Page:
That so many of the reds should be Beaujolais-alikes isn’t all that surprising, considering the heavy imprint of semi-carbonic winemaking on the source material, but I think it’s worth asking: to what end? Do we really need Sicilian frappato, Roussillon grenache, Sierra Foothills syrah, and even Bordelais cabernet to taste like increasingly endless variations on the — admittedly excellent — Lapierre/Breton/et al theme? Where’s the individuality? (And I don’t mean the often excruciating label design.) What, exactly, makes the creative philosophy of all these nearly-identical natural wines different from their nearly-identical industrial opposites? Less frequent use of beard trimmers?

Natural wine is supposed to, among other things, be the ultimate transparency; letting the vine speak with as little interference as possible. It’s patently obvious that wines that taste the same no matter what they’re made of or where they’re from aren’t revelatory of anything except the winemaker’s imprint. That happens to be the core sin of industrial winemaking. There’s no need to replicate it.

How did we end up here? It’s my belief that a lot of natural winemakers and admirers don’t, in their subconscious liver of livers, actually like transparency nearly as much as the idea of it, whereas what they’re really after is the taste. And please, don’t tell me they don’t have a taste. (The exceptions are the stars of the genre, and there are many, but they’re not the subject of this essay. Also, many of their winemakers and importers agree with this complaint, though sometimes only privately.) I don’t mind the fetishization of that taste any more than it truly bothers me to see someone who really, really loves mass-market pinot grigio. Less appealing is the volume of the adoring peloton careening along a merry trail of sameness while all the while crowing about how fundamental and essential their preferred wines are.

So if the industrial fans prefer painstakingly crafted monuments to intention and the frequently-cloned natural wine aficionados crave indifferently crafted monuments to inattention, who’s holding the philosophical high ground? Could it still be the terroirists? The winemakers and drinkers who do in fact philosophically skew towards natural, but would be just as horrified by a Brouilly that tastes like a Morgon as they would a Chilean carmenère that tastes like one.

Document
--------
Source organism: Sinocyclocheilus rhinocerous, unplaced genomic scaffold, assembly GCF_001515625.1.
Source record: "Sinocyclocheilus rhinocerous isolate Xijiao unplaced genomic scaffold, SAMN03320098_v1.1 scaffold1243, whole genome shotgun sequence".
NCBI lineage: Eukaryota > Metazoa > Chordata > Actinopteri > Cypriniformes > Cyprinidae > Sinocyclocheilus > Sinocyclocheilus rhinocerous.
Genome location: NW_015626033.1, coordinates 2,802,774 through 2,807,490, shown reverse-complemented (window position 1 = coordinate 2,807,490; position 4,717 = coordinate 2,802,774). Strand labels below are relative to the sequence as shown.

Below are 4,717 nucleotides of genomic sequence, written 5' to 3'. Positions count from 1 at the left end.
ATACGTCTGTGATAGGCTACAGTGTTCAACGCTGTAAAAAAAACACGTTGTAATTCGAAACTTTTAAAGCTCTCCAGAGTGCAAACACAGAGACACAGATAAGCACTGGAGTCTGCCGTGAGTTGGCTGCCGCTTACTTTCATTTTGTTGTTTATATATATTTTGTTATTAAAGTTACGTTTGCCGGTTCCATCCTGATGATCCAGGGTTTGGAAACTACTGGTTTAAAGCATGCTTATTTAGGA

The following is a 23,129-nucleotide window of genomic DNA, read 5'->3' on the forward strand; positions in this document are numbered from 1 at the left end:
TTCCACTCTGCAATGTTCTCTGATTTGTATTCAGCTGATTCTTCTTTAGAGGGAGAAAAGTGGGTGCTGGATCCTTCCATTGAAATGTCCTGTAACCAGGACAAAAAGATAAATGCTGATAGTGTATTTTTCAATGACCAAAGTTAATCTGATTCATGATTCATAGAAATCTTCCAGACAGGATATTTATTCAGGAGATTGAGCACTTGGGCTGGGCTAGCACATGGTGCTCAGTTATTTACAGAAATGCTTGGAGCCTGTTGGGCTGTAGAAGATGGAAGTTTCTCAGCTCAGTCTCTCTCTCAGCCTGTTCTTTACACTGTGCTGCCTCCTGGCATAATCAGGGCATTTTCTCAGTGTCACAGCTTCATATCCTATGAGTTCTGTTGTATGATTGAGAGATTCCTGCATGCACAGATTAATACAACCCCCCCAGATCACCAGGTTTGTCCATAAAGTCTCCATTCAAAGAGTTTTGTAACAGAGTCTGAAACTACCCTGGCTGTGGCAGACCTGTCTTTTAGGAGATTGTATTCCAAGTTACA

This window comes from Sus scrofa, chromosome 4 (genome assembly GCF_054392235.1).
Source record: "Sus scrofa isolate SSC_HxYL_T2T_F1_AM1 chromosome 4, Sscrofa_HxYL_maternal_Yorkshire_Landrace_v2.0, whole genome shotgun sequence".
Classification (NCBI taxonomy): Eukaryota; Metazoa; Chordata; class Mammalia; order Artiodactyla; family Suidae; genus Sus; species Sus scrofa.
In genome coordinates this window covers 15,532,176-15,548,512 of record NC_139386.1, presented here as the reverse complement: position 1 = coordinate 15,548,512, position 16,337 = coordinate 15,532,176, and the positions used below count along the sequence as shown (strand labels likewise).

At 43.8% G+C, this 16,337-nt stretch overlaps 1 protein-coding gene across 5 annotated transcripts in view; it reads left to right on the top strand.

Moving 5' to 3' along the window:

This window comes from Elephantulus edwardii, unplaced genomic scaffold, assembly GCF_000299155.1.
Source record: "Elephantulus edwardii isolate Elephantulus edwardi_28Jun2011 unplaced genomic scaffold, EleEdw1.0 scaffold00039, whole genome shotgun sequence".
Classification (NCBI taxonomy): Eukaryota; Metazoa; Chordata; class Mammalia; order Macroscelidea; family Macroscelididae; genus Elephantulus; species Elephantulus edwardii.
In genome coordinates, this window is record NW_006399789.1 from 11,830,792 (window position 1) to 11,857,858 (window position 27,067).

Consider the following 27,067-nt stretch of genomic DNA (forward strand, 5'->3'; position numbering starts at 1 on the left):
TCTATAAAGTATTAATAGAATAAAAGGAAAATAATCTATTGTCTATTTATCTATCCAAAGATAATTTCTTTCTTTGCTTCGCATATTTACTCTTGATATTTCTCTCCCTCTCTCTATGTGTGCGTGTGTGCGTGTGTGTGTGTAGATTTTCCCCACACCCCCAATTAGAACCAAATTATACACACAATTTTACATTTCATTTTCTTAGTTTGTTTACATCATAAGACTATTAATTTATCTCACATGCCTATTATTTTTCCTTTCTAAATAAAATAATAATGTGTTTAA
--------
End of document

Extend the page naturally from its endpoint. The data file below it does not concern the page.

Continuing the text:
Is this a call to some sort of action? Not really, no. Natural wine is what it is; or, more accurately, natural wines are what they are, since there remains little agreement on a definition (and given the personal predilections of those involved, I suspect an unwillingness to conform is fundamental to the movement…which is why the easy acceptance of wines that very much conform is so baffling). Perhaps it would be most correct to say that natural wines are what they aren’t and leave it at that.

It’s neither my business nor my interest to tell people how to make, sell, or enjoy wine. To each their own gout…let a hundred brett infections bloom…whatever. But when I’m next accused of fence-straddling and unnecessary contrapuntalism regarding the claims of natural winos, I’ll have a document to point to that explains why.

First we take Manhattan…

[sandra bullock takes a sniff]A scientist, an artist, and an artisan walk into a bar…

…and order a cocktail. Because they can actually have a conversation about that. Wine? Impossible. On that subject, the three shall never speak, nor (even more tragically) listen.

The long silence of this blog has been accompanied by a significant personal focus on cocktails both in concert with and in lieu of wine. There are more differences than similarities between the two disciplines, despite both being founded on the pleasurable boozification of daily life, and one of the biggest is that in the cocktail world, analytic inquiry is not relegated to — or worse, dismissed as being the unseemly meddling of — industrialists.

Some of the very worst biochemical travesties in the natural wine realm come from those who not only avoid science, but are actively hostile to it and whatever lab-coated hyper-globalist monsters stand behind it. This while their case-stacking and exceedingly wealthy counterparts in the mass-market realm dismiss not only the raving unwashed hippies at the other fringe, but any notion of wine being more than a soulless recipe custom-fit to a receptive demographic.

Cocktail folk, to their great credit, aren’t afraid to poke these monsters with syringes and pipettes, to see how and why they bleed. Witness this analysis, for example, which questions whether or not there are actual recipes — golden proportions, if you will — that transcend ingredient identity. The wine community will see no similar effort, because the Olivier Cousins of the world would never read it, and because Constellation Brands has already profited from it.

There are a few exceptions here and there. Some winemakers are actual technologists, like Clark Smith. Some are disruptively interrogative pebbles in the natural wine machinery, like Eric Texier. Though they start with completely different philosophies about wine’s essence, and their products evidence relatively oppositional goals, in actual practice they don’t let results stand in the way of inquiry and testability. Sadly, such people are thin on the ground in the wine community, and when they exist they tend to be gobbled up by the megacorps.